On Thursday, Crimea's parliament voted unanimously to join the Russian Federation and scheduled a referendum on the matter for March 16.
"This is our response to the disorder and lawlessness in Kiev," Sergei Shuvainikov, a member of the local Crimean legislature, told the Associated Press. "We will decide our future ourselves."
It's not clear if the decision will have any actual impact—the Ukrainian government in Kiev will almost certainly dispute its legitimacy—though it marks an escalation in the week-long crisis in Crimea.
In Brussels, the European Union held emergency sessions about Ukraine, during which it was announced that the assets of 18 people, including deposed Ukrainian President Viktor Yanukovych and members of his family, would be seized for embezzling state funds. From the New York Times:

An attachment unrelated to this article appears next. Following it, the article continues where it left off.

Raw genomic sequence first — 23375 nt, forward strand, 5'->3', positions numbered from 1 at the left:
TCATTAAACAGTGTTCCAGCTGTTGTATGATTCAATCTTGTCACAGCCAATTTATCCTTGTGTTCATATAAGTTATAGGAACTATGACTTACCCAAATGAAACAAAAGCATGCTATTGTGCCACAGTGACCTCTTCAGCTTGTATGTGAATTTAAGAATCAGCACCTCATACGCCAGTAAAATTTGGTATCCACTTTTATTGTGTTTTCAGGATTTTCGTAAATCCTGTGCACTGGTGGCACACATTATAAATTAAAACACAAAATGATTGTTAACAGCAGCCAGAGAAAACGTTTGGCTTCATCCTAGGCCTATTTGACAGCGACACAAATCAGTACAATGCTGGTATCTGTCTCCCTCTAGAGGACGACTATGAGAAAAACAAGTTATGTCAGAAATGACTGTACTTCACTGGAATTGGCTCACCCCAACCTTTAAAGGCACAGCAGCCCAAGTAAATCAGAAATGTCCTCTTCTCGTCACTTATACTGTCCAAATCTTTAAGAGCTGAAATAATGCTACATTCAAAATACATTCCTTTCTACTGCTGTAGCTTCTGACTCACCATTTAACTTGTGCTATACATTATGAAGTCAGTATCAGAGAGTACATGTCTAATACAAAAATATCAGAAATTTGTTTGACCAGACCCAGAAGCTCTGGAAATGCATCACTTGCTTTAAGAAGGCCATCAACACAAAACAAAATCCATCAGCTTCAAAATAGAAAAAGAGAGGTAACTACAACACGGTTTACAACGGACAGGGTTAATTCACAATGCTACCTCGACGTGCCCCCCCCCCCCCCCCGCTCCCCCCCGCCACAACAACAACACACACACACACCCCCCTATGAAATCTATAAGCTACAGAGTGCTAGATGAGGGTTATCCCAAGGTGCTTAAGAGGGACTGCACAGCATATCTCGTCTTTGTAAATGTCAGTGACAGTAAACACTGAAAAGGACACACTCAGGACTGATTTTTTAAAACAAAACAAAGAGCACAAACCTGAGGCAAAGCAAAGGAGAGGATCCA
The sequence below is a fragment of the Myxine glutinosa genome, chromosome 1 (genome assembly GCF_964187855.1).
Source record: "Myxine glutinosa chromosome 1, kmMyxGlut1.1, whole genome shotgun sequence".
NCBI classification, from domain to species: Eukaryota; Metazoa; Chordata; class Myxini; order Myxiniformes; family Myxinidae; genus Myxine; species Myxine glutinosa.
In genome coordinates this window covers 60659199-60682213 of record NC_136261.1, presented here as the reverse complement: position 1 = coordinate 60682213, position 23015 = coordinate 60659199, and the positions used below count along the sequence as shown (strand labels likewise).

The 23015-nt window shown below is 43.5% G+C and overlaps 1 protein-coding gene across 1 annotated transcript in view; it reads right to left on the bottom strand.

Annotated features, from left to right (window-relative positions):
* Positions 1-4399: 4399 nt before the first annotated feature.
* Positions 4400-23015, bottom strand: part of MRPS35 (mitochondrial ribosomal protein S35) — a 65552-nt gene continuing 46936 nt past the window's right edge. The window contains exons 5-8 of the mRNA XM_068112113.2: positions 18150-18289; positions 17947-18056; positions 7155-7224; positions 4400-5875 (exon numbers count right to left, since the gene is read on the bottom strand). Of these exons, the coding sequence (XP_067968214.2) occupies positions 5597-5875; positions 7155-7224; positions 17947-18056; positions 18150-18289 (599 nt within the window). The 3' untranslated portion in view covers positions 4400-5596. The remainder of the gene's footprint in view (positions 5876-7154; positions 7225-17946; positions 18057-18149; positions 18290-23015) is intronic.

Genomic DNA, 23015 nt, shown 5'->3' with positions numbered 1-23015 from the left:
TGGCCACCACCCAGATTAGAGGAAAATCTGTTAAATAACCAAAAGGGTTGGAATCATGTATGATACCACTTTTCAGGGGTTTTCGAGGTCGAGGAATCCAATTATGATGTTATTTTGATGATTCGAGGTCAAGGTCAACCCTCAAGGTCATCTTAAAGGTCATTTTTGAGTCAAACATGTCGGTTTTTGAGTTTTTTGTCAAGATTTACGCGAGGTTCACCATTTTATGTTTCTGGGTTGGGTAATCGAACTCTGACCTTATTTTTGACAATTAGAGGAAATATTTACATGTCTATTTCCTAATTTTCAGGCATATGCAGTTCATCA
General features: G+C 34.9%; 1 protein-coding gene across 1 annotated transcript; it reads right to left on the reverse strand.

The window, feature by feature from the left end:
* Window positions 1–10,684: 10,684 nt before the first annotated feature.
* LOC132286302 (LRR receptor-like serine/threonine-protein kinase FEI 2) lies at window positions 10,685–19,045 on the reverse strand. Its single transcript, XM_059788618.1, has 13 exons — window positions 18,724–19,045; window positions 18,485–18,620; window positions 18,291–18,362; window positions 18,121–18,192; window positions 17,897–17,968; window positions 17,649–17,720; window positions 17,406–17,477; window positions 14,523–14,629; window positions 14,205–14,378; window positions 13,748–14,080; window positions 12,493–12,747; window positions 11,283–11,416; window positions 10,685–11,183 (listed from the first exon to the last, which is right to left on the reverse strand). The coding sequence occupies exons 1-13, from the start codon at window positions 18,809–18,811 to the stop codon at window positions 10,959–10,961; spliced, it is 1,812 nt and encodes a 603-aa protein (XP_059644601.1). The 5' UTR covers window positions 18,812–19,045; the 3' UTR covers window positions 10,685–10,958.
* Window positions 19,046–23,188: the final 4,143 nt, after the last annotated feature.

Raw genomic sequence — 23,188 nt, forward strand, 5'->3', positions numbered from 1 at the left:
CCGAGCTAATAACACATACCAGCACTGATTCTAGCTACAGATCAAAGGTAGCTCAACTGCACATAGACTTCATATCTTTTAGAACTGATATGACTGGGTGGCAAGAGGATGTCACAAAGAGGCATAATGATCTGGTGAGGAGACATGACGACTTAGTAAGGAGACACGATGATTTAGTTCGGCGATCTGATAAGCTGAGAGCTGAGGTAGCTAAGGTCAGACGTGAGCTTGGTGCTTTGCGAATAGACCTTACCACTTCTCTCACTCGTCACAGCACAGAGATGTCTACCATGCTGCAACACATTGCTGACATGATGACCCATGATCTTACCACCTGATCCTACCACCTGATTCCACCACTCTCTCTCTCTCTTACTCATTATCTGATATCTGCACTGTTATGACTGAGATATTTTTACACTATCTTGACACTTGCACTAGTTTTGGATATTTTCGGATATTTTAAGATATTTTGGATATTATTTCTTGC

Measures to freeze the assets of 18 members of the ousted government of Mr. Yanukovych came into force immediately, targeting figures including former ministers of the interior and justice, the prosecutor general, the head of the security services and two sons of Mr. Yanukovych, according to the European Union's Official Journal. The list of people affected by the measures also included former Prime Minister Mykola Azarov and his son.
And the United States announced new sanctions on Thursday, imposing bans on visas for Russian and Ukrainians who are "responsible for or complicit in threatening the sovereignty and territorial integrity of Ukraine."
[Image via AP]